Originality/value

The paper offers insights into how co‐creating leadership may have potential impact on student achievement.

Details

International Journal of Educational Management, vol. 24 no. 7
Type: Research Article
ISSN: 0951-354X

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Article

Morgaen Donaldson and Madeline Mavrogordato

The purpose of this paper is to examine how school leaders use high-stakes teacher evaluation to improve and, if necessary, remove low-performing teachers in their schools

Abstract

Purpose

The purpose of this paper is to examine how school leaders use high-stakes teacher evaluation to improve and, if necessary, remove low-performing teachers in their schools. It explores how cognitive, relational and organizational factors play a role in shaping the way school leaders implement teacher evaluation.

Design/methodology/approach

Using a database of in-depth interviews with 17 principals and assistant principals, this study uses cross-case comparisons to examine one district’s efforts to improve the performance of low-performing teachers through evaluation.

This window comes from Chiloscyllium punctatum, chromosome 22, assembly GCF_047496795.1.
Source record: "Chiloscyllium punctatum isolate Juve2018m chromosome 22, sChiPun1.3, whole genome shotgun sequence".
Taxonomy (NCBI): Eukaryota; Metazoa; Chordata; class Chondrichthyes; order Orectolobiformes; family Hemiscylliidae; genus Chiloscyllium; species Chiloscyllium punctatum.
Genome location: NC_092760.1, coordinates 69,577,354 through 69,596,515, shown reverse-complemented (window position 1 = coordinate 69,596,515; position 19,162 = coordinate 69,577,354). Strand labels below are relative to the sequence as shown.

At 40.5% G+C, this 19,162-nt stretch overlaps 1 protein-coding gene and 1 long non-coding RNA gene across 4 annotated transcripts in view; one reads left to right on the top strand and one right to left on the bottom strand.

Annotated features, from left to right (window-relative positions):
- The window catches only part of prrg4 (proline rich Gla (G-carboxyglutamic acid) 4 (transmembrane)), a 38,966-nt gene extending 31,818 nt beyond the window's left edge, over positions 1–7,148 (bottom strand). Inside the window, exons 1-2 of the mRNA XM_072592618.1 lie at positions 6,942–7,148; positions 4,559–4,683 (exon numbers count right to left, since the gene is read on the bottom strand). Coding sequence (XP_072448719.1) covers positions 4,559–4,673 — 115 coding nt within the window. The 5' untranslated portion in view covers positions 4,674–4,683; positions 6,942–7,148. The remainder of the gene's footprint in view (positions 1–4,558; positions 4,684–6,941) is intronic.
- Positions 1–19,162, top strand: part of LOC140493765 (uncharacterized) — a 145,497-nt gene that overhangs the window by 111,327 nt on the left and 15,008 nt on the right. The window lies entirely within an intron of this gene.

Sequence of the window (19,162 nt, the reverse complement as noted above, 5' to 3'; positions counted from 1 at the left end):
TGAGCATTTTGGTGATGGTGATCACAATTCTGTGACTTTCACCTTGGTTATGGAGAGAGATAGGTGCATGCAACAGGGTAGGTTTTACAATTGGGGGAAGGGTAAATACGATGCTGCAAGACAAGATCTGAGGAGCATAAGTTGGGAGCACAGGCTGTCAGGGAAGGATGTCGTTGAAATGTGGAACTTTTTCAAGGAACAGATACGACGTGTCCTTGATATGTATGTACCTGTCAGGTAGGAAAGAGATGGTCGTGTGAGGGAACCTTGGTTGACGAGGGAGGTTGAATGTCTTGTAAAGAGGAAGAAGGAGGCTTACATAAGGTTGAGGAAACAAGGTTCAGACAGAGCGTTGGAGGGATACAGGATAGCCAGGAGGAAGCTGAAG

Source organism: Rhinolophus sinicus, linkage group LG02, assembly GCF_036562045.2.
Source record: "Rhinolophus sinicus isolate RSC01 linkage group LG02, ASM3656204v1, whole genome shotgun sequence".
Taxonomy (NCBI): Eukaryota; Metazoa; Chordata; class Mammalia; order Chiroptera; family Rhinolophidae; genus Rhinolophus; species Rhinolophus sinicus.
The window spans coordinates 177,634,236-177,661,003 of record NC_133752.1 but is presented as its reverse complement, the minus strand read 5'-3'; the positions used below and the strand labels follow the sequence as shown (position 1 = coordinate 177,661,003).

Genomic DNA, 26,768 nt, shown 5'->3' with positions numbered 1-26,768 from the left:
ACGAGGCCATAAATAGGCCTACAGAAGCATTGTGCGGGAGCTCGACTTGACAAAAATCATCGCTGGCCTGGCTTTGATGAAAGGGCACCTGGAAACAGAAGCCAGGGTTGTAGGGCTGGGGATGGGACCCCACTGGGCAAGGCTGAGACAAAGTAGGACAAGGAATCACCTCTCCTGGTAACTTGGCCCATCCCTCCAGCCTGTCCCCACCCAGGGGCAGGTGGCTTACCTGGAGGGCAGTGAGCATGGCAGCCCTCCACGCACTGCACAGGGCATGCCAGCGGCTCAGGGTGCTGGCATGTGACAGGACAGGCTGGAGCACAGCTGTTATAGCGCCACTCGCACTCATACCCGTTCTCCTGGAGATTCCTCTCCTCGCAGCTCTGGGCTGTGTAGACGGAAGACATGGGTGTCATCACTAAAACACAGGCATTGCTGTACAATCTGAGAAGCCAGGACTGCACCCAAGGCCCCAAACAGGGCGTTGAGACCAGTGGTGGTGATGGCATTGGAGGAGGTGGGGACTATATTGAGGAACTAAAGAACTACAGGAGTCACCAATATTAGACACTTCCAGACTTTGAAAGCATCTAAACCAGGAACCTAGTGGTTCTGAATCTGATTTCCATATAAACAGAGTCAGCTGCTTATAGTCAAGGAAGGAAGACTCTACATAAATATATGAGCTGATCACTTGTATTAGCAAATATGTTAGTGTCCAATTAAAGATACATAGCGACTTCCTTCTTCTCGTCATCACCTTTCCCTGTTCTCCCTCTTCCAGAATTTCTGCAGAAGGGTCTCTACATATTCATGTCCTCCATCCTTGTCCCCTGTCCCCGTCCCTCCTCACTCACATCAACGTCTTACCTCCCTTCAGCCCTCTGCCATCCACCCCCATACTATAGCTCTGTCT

Findings

School leaders’ framing of teacher performance and their efforts to improve instruction reveal the cognitive, relational and organizational aspects of working with low-performing teachers and, if necessary, pursuing removal. Notably, this study found that cognitive and relational factors were important in school leaders’ teacher improvement efforts, but organizational factors were most salient when attempting to remove teachers.

Research limitations/implications

Because evaluating and developing teachers has become such an important aspect of school leaders’ day to day work, this study suggests that school leaders could benefit from more assistance from district personnel and that preparation programs should build in opportunities for aspiring leaders to learn more about their role as evaluators.

Originality/value

The success or failure of teacher evaluation systems largely hinges on school leaders, yet there is scant research on how school leaders make decisions to develop and remove low-performing teachers. This study sheds light on the central role school leaders play in implementing high-stakes teacher evaluation.

Details

Journal of Educational Administration, vol. 56 no. 6
Type: Research Article
ISSN: 0957-8234

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Book part